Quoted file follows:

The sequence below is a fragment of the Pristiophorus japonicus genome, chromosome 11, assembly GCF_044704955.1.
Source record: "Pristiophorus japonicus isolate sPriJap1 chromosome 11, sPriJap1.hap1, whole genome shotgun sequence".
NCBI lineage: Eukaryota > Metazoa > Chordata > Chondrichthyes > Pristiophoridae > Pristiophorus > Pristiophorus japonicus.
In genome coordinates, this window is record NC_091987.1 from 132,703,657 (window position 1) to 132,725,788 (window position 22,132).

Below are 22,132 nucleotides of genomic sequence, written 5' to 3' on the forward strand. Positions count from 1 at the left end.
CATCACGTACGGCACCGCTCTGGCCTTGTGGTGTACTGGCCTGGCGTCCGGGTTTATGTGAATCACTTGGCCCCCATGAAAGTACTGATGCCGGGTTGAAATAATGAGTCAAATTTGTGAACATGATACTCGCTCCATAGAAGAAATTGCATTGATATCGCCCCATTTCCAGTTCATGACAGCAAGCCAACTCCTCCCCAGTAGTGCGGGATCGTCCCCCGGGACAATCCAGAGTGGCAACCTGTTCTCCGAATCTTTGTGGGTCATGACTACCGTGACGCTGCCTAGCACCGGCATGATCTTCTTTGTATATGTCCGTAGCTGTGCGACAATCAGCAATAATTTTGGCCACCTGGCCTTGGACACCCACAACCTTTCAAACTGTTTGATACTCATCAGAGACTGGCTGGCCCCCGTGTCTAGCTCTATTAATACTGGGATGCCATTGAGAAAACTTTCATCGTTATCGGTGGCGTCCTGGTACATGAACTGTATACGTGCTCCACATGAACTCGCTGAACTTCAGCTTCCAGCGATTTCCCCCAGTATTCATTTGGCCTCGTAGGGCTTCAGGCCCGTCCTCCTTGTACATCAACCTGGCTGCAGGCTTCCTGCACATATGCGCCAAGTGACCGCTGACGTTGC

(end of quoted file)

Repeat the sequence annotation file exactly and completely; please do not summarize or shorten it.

The sequence below is a fragment of the Pristiophorus japonicus genome, chromosome 11, assembly GCF_044704955.1.
Source record: "Pristiophorus japonicus isolate sPriJap1 chromosome 11, sPriJap1.hap1, whole genome shotgun sequence".
NCBI lineage: Eukaryota > Metazoa > Chordata > Chondrichthyes > Pristiophoridae > Pristiophorus > Pristiophorus japonicus.
In genome coordinates, this window is record NC_091987.1 from 132,703,657 (window position 1) to 132,725,788 (window position 22,132).

Below are 22,132 nucleotides of genomic sequence, written 5' to 3' on the forward strand. Positions count from 1 at the left end.
CATCACGTACGGCACCGCTCTGGCCTTGTGGTGTACTGGCCTGGCGTCCGGGTTTATGTGAATCACTTGGCCCCCATGAAAGTACTGATGCCGGGTTGAAATAATGAGTCAAATTTGTGAACATGATACTCGCTCCATAGAAGAAATTGCATTGATATCGCCCCATTTCCAGTTCATGACAGCAAGCCAACTCCTCCCCAGTAGTGCGGGATCGTCCCCCGGGACAATCCAGAGTGGCAACCTGTTCTCCGAATCTTTGTGGGTCATGACTACCGTGACGCTGCCTAGCACCGGCATGATCTTCTTTGTATATGTCCGTAGCTGTGCGACAATCAGCAATAATTTTGGCCACCTGGCCTTGGACACCCACAACCTTTCAAACTGTTTGATACTCATCAGAGACTGGCTGGCCCCCGTGTCTAGCTCTATTAATACTGGGATGCCATTGAGAAAACTTTCATCGTTATCGGTGGCGTCCTGGTACATGAACTGTATACGTGCTCCACATGAACTCGCTGAACTTCAGCTTCCAGCGATTTCCCCCAGTATTCATTTGGCCTCGTAGGGCTTCAGGCCCGTCCTCCTTGTACATCAACCTGGCTGCAGGCTTCCTGCACATATGCGCCAAGTGACCGCTGACGTTGC